Interview With Kaitlin YoungFrom first becoming an overnight sensation with three devastating knockouts in one night to later competing on primetime CBS television, Kaitlin Young has made an impact at every step. She talks with about a return to competition.

With a smile that belies her vicious knockout power, Young first rose to prominence as the 2007 HOOKnSHOOT Women’s Grand Prix Champion.


She later faced Gina Carano in an all-out war on the historic first EliteXC card on CBS. Though the demise of EliteXC left her without a promotion to compete for, Young used the opportunity to finish her schooling and is now focused solely on establishing herself as a threat in the 135-pound division once again.

With all four of her wins coming by knockout, Young’s highlight reel is among the best in the sport. She is never in a boring fight and looks to return to her winning ways inside a Strikeforce cage soon.

Please note that this is a repost of our original interview here. Hi, Kaitlin, and thank you for taking the time for this interview. To start off, can you talk a bit about what first sparked your interest in martial arts?

Kaitlin Young: Well, I originally started training martial arts because I was forced to pick an activity. I’m not totally sure why I chose Tae Kwon Do. I think I felt like other sports were boring…and I had always loved the Ninja Turtles. You began your training in Tae Kwon Do at a young age and hold a Black Belt in the discipline, but you are perhaps better known in MMA for your skill in Thai boxing. Which of the two do you feel is more of an asset when you are competing in a mixed martial arts fight?

Kaitlin: Thai Boxing. Hands down! Personally, the only things that have transferred from Tae Kwon Do to MMA are certain head kicks and footwork. For the most part, my Tae Kwon Do training had created more bad habits than good ones. If a person has a desire to do striking for MMA, they should stay away from Tae Kwon Do competition. As part of the respected Minnesota Martial Arts Academy, you have the opportunity to train with a number of talented fighters and champions including (among many others) Sean Sherk, Brock Larson, Brock Lesnar, Nick Thompson and fellow female standout Cody Welchin. How beneficial is it to get to train with such an excellent stable of fighters?

Kaitlin: It has been very beneficial. It has given me the opportunity to learn by example in a lot of ways, rather than by trial and error. It is nice training in a gym where no one ever truly becomes “top dog,” as someone in the gym will always be better at some aspect of the game.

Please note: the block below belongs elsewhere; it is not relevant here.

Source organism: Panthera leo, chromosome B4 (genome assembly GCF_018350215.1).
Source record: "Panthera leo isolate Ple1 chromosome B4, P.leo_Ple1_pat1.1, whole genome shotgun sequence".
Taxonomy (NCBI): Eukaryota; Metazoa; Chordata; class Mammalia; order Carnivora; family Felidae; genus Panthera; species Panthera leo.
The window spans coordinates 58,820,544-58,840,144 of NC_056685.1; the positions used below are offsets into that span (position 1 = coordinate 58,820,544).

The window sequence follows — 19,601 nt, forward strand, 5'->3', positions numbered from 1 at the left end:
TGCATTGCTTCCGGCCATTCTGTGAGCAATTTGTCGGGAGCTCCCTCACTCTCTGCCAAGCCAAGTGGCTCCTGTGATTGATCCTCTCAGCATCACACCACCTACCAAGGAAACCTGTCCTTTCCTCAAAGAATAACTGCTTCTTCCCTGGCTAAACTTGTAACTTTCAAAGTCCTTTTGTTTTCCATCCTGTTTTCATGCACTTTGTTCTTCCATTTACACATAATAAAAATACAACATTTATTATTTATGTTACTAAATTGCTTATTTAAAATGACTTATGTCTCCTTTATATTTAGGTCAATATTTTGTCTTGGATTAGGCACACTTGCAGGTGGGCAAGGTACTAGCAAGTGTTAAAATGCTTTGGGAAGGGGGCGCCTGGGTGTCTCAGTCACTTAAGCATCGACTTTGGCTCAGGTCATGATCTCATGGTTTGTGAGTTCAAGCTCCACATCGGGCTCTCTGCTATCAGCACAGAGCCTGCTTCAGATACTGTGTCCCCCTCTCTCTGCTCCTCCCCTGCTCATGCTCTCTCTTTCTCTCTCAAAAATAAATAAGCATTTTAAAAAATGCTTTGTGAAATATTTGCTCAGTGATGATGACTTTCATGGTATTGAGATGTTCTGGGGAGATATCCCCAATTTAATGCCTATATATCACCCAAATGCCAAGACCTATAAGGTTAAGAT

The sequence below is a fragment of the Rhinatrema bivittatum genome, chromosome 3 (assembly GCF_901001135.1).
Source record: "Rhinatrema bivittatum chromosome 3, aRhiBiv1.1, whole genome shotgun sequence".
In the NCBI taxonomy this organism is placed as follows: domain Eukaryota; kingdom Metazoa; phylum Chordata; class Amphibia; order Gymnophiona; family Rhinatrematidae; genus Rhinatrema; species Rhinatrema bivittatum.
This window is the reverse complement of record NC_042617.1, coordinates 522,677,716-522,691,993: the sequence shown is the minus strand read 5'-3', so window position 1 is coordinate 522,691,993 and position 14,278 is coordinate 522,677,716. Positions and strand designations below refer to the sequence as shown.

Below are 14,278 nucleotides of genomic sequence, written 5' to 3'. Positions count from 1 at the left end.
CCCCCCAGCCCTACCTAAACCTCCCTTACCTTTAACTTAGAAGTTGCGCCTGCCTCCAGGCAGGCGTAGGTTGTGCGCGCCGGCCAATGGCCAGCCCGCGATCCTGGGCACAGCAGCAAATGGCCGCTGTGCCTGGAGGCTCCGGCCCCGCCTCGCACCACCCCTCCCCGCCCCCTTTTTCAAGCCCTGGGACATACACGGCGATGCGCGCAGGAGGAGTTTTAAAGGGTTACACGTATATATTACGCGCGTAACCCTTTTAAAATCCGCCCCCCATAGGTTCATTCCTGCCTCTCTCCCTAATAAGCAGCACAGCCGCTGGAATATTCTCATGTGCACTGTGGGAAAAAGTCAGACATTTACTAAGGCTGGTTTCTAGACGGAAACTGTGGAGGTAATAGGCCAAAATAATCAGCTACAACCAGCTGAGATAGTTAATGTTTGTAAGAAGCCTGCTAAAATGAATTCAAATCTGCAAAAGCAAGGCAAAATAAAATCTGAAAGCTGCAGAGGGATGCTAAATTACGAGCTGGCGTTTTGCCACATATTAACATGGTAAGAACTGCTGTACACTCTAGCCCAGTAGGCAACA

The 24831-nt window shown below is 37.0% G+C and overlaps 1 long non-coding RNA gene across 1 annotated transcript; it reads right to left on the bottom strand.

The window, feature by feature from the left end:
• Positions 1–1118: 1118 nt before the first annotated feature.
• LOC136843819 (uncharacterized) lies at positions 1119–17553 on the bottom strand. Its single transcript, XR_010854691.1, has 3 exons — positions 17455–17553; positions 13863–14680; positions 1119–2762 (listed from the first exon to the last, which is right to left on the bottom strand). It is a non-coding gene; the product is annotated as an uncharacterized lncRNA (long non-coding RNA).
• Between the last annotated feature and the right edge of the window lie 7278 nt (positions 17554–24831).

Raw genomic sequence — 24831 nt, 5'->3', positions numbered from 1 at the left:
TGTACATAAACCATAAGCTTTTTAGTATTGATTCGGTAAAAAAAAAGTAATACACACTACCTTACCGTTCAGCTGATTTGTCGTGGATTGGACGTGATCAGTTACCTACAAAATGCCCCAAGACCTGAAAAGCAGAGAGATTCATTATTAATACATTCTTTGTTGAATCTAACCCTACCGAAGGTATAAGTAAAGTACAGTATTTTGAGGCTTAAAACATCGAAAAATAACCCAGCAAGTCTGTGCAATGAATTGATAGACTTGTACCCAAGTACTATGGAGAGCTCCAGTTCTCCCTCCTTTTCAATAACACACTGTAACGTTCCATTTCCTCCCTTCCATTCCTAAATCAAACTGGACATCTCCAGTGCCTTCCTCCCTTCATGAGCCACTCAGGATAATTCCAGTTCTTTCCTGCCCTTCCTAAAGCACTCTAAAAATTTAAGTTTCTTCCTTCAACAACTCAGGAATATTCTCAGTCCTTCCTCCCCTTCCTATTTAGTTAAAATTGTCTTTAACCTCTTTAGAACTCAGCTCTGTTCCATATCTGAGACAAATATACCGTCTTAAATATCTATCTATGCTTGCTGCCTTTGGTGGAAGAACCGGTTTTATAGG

There are a lot of big name guys at our gym, and a lot more coming up, but there are also a lot of people that nobody hears about that train with the fighters – and they are very, very good in one aspect of the sport or another. It keeps our team constantly growing and improving. There is nowhere else I would rather be. As wrestling is a focal point at the academy and some of the sport’s top wrestlers train there, do you now feel confident that you can take any fight to the ground if you need to or do you still prefer to keep the fight standing if possible?

Kaitlin: I’ve had a lot of help from those guys. My takedowns have become much more successful, and my takedown defense has improved a lot as well. I enjoy striking, but feel very comfortable on the ground. I will take/keep a fight wherever I think I can win. Most fans first became familiar with you when you won the 2007 HOOKnSHOOT Women’s Grand Prix with three vicious knockouts (in a combined total of just 1:45) in one night. What was that whole experience like for you as you literally became an overnight sensation?

Kaitlin: The evening itself was awesome. Afterward, it was both a blessing and a curse. I loved getting higher-profile fight opportunities, but at the same time, I didn’t have the ability to grow by fighting every month on smaller shows. My striking was good, but my ground game had a long way to go. It was a great experience, and I am happy with the opportunities that have come from it, but I feel that it maybe stunted my “MMA education.” Perhaps the most notable win that night was your semi-final victory over current Strikeforce star Miesha Tate, as you knocked her out with one of the most devastating head kicks in women’s MMA history. When that instantly became a staple of highlight reels online, did you find that that made even more people stop and ask, “Hey, who is this girl who’s knocking everyone out?”

Kaitlin: A little bit. I think it has made me a more interesting fighter to promoters who are looking to put on an exciting show. After you won the HOOKnSHOOT Grand Prix, you faced off with talented submission fighter Sara Schneider at a Tuff-N-Uff show in February of 2008. Though you seemed to be in control of the fight during round one, Sara caught you in an armbar in the second round. Was the loss a major disappointment or did you opt to look at it as a learning experience?

Kaitlin: I thought I had that fight in the bag, and then I was caught. I was very disappointed. I don’t deal with losses well. I did use it as a learning experience, though, and it helped to motivate me to work on my ground game even more.